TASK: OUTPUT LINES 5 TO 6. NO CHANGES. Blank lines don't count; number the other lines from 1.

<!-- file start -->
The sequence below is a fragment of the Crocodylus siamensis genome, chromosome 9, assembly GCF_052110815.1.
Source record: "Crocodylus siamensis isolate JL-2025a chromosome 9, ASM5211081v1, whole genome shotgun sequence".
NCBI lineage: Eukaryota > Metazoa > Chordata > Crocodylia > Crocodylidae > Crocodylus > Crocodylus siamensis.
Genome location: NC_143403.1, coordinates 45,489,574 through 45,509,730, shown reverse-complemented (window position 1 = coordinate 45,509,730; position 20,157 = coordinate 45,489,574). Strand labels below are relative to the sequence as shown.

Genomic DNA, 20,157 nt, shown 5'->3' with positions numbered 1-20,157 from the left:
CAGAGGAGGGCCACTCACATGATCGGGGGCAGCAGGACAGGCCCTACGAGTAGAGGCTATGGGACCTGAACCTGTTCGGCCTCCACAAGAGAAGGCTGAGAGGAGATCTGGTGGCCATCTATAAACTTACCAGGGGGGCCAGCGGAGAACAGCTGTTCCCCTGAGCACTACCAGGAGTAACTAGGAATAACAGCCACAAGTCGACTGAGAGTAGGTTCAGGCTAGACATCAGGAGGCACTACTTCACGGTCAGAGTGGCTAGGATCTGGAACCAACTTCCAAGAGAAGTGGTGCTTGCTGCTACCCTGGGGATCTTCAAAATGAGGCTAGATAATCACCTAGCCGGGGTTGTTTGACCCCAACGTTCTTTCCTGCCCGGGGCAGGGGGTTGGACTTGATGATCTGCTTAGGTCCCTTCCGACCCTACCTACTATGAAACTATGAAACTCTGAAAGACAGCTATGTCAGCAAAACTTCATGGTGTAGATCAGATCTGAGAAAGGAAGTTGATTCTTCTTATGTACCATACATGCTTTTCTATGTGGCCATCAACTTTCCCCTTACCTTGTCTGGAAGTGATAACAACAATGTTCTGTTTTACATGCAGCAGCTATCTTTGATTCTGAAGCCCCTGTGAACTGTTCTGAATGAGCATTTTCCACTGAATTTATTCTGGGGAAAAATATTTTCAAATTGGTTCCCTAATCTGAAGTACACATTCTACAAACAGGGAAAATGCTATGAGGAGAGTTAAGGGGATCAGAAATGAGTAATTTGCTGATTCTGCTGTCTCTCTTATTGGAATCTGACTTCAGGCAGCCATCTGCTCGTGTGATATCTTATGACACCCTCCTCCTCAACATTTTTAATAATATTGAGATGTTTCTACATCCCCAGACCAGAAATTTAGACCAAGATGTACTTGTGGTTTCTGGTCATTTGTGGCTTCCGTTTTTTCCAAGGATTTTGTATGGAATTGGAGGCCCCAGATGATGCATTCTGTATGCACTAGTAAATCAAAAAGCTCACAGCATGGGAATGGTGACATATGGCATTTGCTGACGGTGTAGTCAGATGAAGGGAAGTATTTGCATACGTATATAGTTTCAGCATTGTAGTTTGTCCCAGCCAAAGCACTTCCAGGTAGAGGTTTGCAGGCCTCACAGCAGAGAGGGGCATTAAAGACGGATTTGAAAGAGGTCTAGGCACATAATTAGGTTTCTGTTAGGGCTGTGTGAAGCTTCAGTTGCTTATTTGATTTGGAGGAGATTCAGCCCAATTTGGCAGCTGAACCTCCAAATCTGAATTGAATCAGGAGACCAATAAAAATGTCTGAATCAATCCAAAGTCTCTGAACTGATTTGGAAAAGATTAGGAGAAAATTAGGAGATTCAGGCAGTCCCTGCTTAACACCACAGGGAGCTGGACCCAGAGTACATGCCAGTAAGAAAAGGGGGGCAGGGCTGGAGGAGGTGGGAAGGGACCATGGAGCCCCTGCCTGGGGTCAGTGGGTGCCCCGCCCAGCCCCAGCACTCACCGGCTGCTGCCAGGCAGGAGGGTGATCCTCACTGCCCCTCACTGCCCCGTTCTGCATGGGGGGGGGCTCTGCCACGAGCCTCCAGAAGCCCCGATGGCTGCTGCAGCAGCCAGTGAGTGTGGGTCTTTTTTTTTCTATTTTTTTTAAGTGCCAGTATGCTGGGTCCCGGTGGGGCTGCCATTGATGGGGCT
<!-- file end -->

Genomic DNA, 20,157 nt, shown 5'->3' with positions numbered 1-20,157 from the left:
CAGAGGAGGGCCACTCACATGATCGGGGGCAGCAGGACAGGCCCTACGAGTAGAGGCTATGGGACCTGAACCTGTTCGGCCTCCACAAGAGAAGGCTGAGAGGAGATCTGGTGGCCATCTATAAACTTACCAGGGGGGCCAGCGGAGAACAGCTGTTCCCCTGAGCACTACCAGGAGTAACTAGGAATAACAGCCACAAGTCGACTGAGAGTAGGTTCAGGCTAGACATCAGGAGGCACTACTTCACGGTCAGAGTGGCTAGGATCTGGAACCAACTTCCAAGAGAAGTGGTGCTTGCTGCTACCCTGGGGATCTTCAAAATGAGGCTAGATAATCACCTAGCCGGGGTTGTTTGACCCCAACGTTCTTTCCTGCCCGGGGCAGGGGGTTGGACTTGATGATCTGCTTAGGTCCCTTCCGACCCTACCTACTATGAAACTATGAAACTCTGAAAGACAGCTATGTCAGCAAAACTTCATGGTGTAGATCAGATCTGAGAAAGGAAGTTGATTCTTCTTATGTACCATACATGCTTTTCTATGTGGCCATCAACTTTCCCCTTACCTTGTCTGGAAGTGATAACAACAATGTTCTGTTTTACATGCAGCAGCTATCTTTGATTCTGAAGCCCCTGTGAACTGTTCTGAATGAGCATTTTCCACTGAATTTATTCTGGGGAAAAATATTTTCAAATTGGTTCCCTAATCTGAAGTACACATTCTACAAACAGGGAAAATGCTATGAGGAGAGTTAAGGGGATCAGAAATGAGTAATTTGCTGATTCTGCTGTCTCTCTTATTGGAATCTGACTTCAGGCAGCCATCTGCTCGTGTGATATCTTATGACACCCTCCTCCTCAACATTTTTAATAATATTGAGATGTTTCTACATCCCCAGACCAGAAATTTAGACCAAGATGTACTTGTGGTTTCTGGTCATTTGTGGCTTCCGTTTTTTCCAAGGATTTTGTATGGAATTGGAGGCCCCAGATGATGCATTCTGTATGCACTAGTAAATCAAAAAGCTCACAGCATGGGAATGGTGACATATGGCATTTGCTGACGGTGTAGTCAGATGAAGGGAAGTATTTGCATACGTATATAGTTTCAGCATTGTAGTTTGTCCCAGCCAAAGCACTTCCAGGTAGAGGTTTGCAGGCCTCACAGCAGAGAGGGGCATTAAAGACGGATTTGAAAGAGGTCTAGGCACATAATTAGGTTTCTGTTAGGGCTGTGTGAAGCTTCAGTTGCTTATTTGATTTGGAGGAGATTCAGCCCAATTTGGCAGCTGAACCTCCAAATCTGAATTGAATCAGGAGACCAATAAAAATGTCTGAATCAATCCAAAGTCTCTGAACTGATTTGGAAAAGATTAGGAGAAAATTAGGAGATTCAGGCAGTCCCTGCTTAACACCACAGGGAGCTGGACCCAGAGTACATGCCAGTAAGAAAAGGGGGGCAGGGCTGGAGGAGGTGGGAAGGGACCATGGAGCCCCTGCCTGGGGTCAGTGGGTGCCCCGCCCAGCCCCAGCACTCACCGGCTGCTGCCAGGCAGGAGGGTGATCCTCACTGCCCCTCACTGCCCCGTTCTGCATGGGGGGGGGCTCTGCCACGAGCCTCCAGAAGCCCCGATGGCTGCTGCAGCAGCCAGTGAGTGTGGGTCTTTTTTTTTCTATTTTTTTTAAGTGCCAGTATGCTGGGTCCCGGTGGGGCTGCCATTGATGGGGCT